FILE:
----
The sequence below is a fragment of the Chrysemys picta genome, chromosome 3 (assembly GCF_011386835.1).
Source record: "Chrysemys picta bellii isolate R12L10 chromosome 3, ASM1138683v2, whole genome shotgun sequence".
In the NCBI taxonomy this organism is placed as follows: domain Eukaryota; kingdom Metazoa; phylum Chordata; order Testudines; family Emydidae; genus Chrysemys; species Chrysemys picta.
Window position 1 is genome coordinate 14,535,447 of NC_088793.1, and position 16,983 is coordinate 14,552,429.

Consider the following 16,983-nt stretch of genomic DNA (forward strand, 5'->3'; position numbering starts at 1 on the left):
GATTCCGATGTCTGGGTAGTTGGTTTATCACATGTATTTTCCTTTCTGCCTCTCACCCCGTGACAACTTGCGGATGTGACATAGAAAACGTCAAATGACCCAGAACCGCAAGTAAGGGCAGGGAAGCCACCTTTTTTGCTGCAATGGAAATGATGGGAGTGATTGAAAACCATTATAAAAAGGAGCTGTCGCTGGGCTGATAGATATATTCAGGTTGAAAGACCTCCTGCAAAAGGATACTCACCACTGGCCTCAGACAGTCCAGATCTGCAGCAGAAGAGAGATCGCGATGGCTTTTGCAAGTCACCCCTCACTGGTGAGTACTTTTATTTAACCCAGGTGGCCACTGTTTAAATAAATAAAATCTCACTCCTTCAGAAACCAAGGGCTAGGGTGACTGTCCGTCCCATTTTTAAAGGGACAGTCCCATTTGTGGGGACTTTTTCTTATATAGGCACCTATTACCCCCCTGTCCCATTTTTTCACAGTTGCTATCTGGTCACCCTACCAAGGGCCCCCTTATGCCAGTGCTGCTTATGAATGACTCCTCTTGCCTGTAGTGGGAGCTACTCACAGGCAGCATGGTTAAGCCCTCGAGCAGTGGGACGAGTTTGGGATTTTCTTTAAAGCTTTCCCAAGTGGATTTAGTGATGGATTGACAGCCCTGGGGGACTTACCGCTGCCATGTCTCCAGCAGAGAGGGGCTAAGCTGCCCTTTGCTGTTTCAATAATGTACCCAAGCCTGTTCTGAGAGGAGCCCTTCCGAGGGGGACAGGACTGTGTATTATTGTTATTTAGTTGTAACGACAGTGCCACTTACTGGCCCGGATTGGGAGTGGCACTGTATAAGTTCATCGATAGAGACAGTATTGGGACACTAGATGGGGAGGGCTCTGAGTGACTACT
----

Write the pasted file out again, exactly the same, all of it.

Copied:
The sequence below is a fragment of the Chrysemys picta genome, chromosome 3 (assembly GCF_011386835.1).
Source record: "Chrysemys picta bellii isolate R12L10 chromosome 3, ASM1138683v2, whole genome shotgun sequence".
In the NCBI taxonomy this organism is placed as follows: domain Eukaryota; kingdom Metazoa; phylum Chordata; order Testudines; family Emydidae; genus Chrysemys; species Chrysemys picta.
Window position 1 is genome coordinate 14,535,447 of NC_088793.1, and position 16,983 is coordinate 14,552,429.

Consider the following 16,983-nt stretch of genomic DNA (forward strand, 5'->3'; position numbering starts at 1 on the left):
GATTCCGATGTCTGGGTAGTTGGTTTATCACATGTATTTTCCTTTCTGCCTCTCACCCCGTGACAACTTGCGGATGTGACATAGAAAACGTCAAATGACCCAGAACCGCAAGTAAGGGCAGGGAAGCCACCTTTTTTGCTGCAATGGAAATGATGGGAGTGATTGAAAACCATTATAAAAAGGAGCTGTCGCTGGGCTGATAGATATATTCAGGTTGAAAGACCTCCTGCAAAAGGATACTCACCACTGGCCTCAGACAGTCCAGATCTGCAGCAGAAGAGAGATCGCGATGGCTTTTGCAAGTCACCCCTCACTGGTGAGTACTTTTATTTAACCCAGGTGGCCACTGTTTAAATAAATAAAATCTCACTCCTTCAGAAACCAAGGGCTAGGGTGACTGTCCGTCCCATTTTTAAAGGGACAGTCCCATTTGTGGGGACTTTTTCTTATATAGGCACCTATTACCCCCCTGTCCCATTTTTTCACAGTTGCTATCTGGTCACCCTACCAAGGGCCCCCTTATGCCAGTGCTGCTTATGAATGACTCCTCTTGCCTGTAGTGGGAGCTACTCACAGGCAGCATGGTTAAGCCCTCGAGCAGTGGGACGAGTTTGGGATTTTCTTTAAAGCTTTCCCAAGTGGATTTAGTGATGGATTGACAGCCCTGGGGGACTTACCGCTGCCATGTCTCCAGCAGAGAGGGGCTAAGCTGCCCTTTGCTGTTTCAATAATGTACCCAAGCCTGTTCTGAGAGGAGCCCTTCCGAGGGGGACAGGACTGTGTATTATTGTTATTTAGTTGTAACGACAGTGCCACTTACTGGCCCGGATTGGGAGTGGCACTGTATAAGTTCATCGATAGAGACAGTATTGGGACACTAGATGGGGAGGGCTCTGAGTGACTACT